Loblaw safety leader on creating a vision and owning it

How to build safety management systems from the ground up

Loblaw safety leader on creating a vision and owning it
Bonnie Galati

Nearly two decades ago Bonnie Galati created a vision of what safety at Canada’s largest grocery store chain would look like. “As a safety professional, you have to create your vision, and you have to own it,” says the senior director of health and safety for Loblaw Companies Ltd.

Galati has been owning it ever since.

Originally from Mississauga, Ontario, Galati grew up not far away from her future employer’s headquarters. She wanted to become a teacher, but her father, who worked for a union in a high-risk industry, encouraged her to enroll in the occupational health and safety program at Toronto Metropolitan University (formerly known as Ryerson). 

“And so, I did, and I loved it, I loved everything about it,” exclaims Galati. Initially intrigued by the legal aspects of the industry, Galati began to understand the power of the profession and how it can make a difference, “safety affects everybody.” And Galati says she still gets to teach, as well as learn, every day. “That certainly is what keeps me going.”

Building from the ground up

Galati joined the safety consultancy firm The TRH Group straight out of university. She spent about four years with them, and Loblaw was one of her clients. Galati joined Loblaw in 2005 as the senior manager for construction health and safety.

She took on the role at a time when the company was growing. It was building new stores, renovating old ones, and expanding facilities. It was a newer aspect of the business, and Galati relished the opportunity to lead, and create a safety program from the ground up.

“It's great when there's nothing in place because you just kind of have a blank slate and you can kind of create that vision for what you think the business needs.”

As exciting as it may have been, it also meant climbing a steep learning curve. Galati had to become familiar with new processes, like working with contractors and creating a prequalification system for them. About 18 months into the role, Galati was promoted, and she went from overseeing Ontario and Atlantic Canada to being responsible for projects across the country. That meant getting up to speed with the various rules and regulations, which differ between provinces.

It wasn’t easy keeping everyone on the same safety page, but Galati says it was critical, “because at the end of the day if something went wrong on a construction site, it was going to be Loblaw’s name in the paper…not the general contractors.”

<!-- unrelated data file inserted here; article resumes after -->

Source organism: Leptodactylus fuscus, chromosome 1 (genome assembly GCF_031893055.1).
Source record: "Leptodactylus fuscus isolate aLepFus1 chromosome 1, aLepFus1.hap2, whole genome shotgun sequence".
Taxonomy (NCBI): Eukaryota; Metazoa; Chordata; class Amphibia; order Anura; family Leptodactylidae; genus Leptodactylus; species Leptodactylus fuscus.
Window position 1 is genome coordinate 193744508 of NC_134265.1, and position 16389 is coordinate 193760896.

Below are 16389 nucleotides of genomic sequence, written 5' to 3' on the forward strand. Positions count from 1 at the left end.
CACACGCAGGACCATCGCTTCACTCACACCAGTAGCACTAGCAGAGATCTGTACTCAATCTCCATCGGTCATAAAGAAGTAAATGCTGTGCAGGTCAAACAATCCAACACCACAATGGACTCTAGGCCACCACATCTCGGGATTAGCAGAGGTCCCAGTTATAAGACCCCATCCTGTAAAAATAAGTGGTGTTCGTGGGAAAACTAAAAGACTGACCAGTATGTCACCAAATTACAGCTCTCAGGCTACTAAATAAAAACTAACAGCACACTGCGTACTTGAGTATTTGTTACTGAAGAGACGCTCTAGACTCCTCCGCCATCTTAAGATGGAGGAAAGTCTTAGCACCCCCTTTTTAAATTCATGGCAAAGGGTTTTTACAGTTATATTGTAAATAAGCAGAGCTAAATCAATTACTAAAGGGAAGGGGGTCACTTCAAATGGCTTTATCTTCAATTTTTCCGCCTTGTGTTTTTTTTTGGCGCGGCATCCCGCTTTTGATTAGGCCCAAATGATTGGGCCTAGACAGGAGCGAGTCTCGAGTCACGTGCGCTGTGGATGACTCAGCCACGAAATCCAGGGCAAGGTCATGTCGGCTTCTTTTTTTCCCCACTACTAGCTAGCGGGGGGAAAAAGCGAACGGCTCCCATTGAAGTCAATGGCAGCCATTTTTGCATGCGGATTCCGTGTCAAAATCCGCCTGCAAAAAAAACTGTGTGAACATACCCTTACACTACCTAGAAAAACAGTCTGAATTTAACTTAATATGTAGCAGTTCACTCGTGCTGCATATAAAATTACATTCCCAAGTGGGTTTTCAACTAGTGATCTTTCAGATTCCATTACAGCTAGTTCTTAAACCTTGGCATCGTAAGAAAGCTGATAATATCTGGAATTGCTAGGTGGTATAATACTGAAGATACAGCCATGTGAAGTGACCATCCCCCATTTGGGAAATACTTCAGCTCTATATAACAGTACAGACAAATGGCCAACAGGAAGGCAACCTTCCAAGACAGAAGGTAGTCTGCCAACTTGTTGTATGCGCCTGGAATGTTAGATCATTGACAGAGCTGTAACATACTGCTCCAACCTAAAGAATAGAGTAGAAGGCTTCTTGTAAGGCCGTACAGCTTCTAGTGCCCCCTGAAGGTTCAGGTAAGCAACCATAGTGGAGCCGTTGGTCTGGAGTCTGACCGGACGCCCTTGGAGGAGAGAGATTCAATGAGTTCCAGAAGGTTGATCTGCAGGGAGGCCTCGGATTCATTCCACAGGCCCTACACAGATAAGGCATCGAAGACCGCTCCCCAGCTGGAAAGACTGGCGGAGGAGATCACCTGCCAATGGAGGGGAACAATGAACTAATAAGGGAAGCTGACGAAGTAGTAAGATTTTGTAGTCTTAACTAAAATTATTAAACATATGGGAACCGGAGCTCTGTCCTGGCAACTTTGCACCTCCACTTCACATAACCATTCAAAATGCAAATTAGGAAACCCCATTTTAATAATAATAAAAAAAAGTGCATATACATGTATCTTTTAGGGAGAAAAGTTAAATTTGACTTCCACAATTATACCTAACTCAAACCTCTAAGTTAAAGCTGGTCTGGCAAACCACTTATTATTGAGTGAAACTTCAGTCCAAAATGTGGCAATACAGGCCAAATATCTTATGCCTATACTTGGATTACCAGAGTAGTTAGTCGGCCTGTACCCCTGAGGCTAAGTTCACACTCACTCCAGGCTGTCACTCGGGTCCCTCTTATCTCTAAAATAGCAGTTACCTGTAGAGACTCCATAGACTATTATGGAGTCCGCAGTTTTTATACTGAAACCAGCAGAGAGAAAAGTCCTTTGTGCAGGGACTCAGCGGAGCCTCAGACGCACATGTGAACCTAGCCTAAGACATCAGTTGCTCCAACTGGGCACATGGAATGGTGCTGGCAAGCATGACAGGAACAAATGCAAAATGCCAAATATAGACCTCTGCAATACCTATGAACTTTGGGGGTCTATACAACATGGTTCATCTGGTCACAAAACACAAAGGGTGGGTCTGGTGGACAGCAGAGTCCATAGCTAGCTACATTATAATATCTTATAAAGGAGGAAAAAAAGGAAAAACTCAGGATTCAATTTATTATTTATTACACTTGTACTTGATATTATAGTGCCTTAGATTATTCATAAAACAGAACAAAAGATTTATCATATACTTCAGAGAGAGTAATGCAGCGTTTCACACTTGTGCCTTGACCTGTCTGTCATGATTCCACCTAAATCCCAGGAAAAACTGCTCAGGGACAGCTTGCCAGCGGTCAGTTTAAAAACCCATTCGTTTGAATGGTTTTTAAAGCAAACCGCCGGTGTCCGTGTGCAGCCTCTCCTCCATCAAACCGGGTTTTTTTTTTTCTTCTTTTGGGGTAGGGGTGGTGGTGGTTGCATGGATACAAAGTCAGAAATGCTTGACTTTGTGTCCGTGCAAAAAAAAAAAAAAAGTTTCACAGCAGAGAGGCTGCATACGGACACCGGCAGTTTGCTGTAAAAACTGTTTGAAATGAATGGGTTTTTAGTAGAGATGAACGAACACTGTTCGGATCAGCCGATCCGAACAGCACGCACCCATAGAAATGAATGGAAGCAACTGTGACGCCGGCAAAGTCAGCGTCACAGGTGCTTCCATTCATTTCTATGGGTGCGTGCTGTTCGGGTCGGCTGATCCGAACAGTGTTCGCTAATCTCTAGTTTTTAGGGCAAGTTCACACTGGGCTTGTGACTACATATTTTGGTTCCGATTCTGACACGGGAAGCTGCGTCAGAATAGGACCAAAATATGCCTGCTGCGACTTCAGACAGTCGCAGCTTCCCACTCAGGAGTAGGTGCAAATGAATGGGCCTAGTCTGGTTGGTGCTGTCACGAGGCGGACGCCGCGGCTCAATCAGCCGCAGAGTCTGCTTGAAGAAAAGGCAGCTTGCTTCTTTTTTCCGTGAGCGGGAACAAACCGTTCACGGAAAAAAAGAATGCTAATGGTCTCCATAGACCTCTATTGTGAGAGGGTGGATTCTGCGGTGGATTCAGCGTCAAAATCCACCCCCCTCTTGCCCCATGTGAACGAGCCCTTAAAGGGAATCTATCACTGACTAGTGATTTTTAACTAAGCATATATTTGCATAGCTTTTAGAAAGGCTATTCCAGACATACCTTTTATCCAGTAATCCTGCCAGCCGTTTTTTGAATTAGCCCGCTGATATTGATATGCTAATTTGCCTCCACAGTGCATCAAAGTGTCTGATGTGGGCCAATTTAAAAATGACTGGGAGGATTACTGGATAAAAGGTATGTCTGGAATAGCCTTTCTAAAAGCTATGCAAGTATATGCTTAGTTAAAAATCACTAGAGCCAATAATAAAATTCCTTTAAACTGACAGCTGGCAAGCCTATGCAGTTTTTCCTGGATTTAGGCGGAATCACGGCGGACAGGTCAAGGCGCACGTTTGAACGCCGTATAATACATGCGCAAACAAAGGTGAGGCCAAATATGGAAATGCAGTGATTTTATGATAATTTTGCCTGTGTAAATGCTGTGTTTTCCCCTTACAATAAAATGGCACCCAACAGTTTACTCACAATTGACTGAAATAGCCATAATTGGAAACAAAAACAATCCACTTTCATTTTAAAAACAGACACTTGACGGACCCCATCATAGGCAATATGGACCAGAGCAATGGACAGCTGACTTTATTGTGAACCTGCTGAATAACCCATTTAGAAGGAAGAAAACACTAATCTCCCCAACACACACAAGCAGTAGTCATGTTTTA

Reaching the top

Galati must have done a good job, because Loblaw continued to promote her, and in 2019 she entered her current role. It’s up to her to develop, implement, evaluate, and enhance both the construction and the corporate health and safety management systems. She leads a team of 25 safety professionals who are spread out across Canada.

Galati is confident in her team’s ability, but in the safety business worry never wanes. “What I guess maybe keeps me up at night, is the execution of that program at the facility level,” says Galati, who recognizes her team, and herself, can’t be everywhere all the time. But it doesn’t mean she doesn’t try.

Galati travels regularly, putting boots on the ground at the properties she is responsible for. “You can't do health and safety from an office,” says Galati, “you certainly have to make connections, you have to build trust.”

Fostering a safety culture means putting in the time and effort, “it takes a journey, it doesn't happen overnight,” says Galati, who believes that’s the only way a safety leader can maintain the integrity of their vision. “So that the programs are developed in a way that will work within the business, and that they're executed the way they were meant to be.”

Galati looks at accident frequency, an industry standard, to measure how well the safety systems work.  But the company also gauges culture through those field visits and by administering audits that have a “behavioural based element to them.”

Eyes facing forward

As Galati prepares for the year(s) ahead, she reminds herself that her professional development is never over. “I did sort of take my safety hat off for a couple of years when I moved into compliance, and that just helps you grow as a leader and also helps you grow within your profession too.”

Implementing a vision and seeing it through will continue to keep Galati focused on the next big challenges. “You have to stay persistent, learn from mistakes, and turn them into opportunities.”

One of the lessons Galati has learned along the way, and plans to apply in her role going forward, is speaking the language of business.

“Companies have budgets to manage. And when you're in a safety function, that doesn't always necessarily give you a return on investment,” says Galati. That’s why she says it’s important for all safety leaders to know their audience when presenting their vision of what safety should look like and requesting funds to make it a reality.

“Proof of concept is key, and really a phased approach, especially when you're in or in an organization of this size.”

And if you can master those skills, you can be a safety leader at one of the country’s biggest companies.